“Jewish history, the Shoah and Germany’s Nazi past are fields of interest that have accompanied me for most of my conscious life. Already as a young teenager, I read the diary of Anne Frank, Imre Kertesz’ Fateless, Primo Levi’s works, Art Spiegelman’s Maus comic and other important works of Shoah literature which have profoundly influenced me. After my high school graduation, I decided to go to Israel. My gap year in the Holy Land has proved to be an enriching and important experience. I worked as a volunteer in Kibbutz Netzer Sereni, founded by Buchenwald survivors, some of them still alive when I was there. To work and live with them, to be able to talk with them about their experiences, how they came to terms with the past and built new lives was awe-inspiring. It made me see the history I read about through the eyes of the survivors and it taught me a great respect for them,” wrote Dr. Wünschmann.
Dr. Wünschmann’s research interests center on German and German-Jewish history in modern times, with a focus on the Weimar Republic and National Socialism. She investigates the dynamics of inclusion and exclusion changing German society in the Nazi era and the establishment and reinforcement of antisemitic stereotypes by means of terror and extreme violence.
Dr. Wünschmann received her Ph.D. from the University of London, Birkbeck College in 2012 with a study on Jewish prisoners in the pre-war Nazi concentration camps. She analyzed the function of camp imprisonment for the development of the regime’s anti-Semitic policies and the camps’ crucial role as instruments of terror and exclusion in the making of the Nazi Volksgemeinschaft. She is now preparing the publication of her Ph.D thesis. First results of her study have been published in the article Cementing the Enemy Category: Arrest and Imprisonment of German Jews in Nazi Concentration Camps, 1933-1938/9 that has been published in the Journal of Contemporary History, Vol. 45 No. 3 (July 2010), 576-600.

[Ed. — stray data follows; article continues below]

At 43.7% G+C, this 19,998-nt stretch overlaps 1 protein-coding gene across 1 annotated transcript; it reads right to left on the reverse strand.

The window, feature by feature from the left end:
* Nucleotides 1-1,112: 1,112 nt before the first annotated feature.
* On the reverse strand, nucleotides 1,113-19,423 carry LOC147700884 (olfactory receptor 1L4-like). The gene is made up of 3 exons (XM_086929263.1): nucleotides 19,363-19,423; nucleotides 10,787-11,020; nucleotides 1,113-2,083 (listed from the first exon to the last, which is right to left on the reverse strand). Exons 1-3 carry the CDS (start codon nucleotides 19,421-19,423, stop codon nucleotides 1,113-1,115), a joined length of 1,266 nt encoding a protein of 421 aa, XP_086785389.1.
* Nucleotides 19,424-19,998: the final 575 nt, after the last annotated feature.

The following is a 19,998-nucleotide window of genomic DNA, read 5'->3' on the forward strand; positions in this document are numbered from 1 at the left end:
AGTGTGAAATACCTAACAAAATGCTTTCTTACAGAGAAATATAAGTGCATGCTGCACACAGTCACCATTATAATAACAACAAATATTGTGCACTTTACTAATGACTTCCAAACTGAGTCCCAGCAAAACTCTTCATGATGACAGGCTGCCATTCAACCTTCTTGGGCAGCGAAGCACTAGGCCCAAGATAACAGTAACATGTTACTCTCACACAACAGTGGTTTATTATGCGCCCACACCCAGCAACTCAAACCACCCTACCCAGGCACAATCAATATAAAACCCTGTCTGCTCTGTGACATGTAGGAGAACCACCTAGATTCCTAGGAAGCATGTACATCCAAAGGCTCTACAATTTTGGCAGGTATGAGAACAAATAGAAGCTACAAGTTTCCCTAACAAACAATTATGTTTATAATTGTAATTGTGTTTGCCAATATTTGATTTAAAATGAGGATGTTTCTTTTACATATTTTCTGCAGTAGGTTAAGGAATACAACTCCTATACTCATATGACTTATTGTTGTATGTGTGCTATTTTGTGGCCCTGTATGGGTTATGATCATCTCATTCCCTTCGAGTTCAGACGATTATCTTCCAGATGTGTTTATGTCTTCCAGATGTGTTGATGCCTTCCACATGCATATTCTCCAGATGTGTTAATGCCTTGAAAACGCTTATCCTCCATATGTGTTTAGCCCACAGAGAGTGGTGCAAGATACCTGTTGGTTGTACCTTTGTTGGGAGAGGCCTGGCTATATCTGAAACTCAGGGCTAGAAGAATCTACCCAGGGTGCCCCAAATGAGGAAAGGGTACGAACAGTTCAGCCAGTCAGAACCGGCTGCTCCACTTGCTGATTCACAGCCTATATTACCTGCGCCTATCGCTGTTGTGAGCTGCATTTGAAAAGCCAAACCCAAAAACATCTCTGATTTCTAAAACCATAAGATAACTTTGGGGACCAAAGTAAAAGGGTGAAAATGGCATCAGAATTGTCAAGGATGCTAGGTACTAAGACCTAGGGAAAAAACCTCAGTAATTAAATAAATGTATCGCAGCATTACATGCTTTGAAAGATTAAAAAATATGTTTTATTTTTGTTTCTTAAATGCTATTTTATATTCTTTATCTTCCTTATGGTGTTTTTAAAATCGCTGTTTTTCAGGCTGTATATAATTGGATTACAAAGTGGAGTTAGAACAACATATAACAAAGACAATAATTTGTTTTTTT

Dr. Wünschmann is currently a postdoctoral fellow at the Martin Buber Society of Fellows in the Humanities and Social Sciences at the Hebrew University of Jerusalem. She works on a critical evaluation of early ‘theories of terror’ advanced in the 1940s by émigré social scientists who survived the Nazi concentration camps. Focusing on the critical reception of these ‘scientifications’ of personal experiences of violence by the academic establishment, her project analyzes these sources within the context of Wissenschaftsmigration.
In addition to her research, Dr. Wünschmann teaches courses on Holocaust History as well as on Jewish History and Culture at the Hebrew University’s Department of Jewish History and Contemporary Jewry. In the past, she has also worked extensively in exhibition making, contributing, for example, to the realization of the Memorial to the Murdered Jews of Europe in Berlin. In addition to her native German, she has mastery of English and Hebrew, practical knowledge of French and Italian and – with the help of her Fellowship – she has now started to study Russian.
Dr. Wünschmann may be contacted via e-mail at firstname.lastname@example.org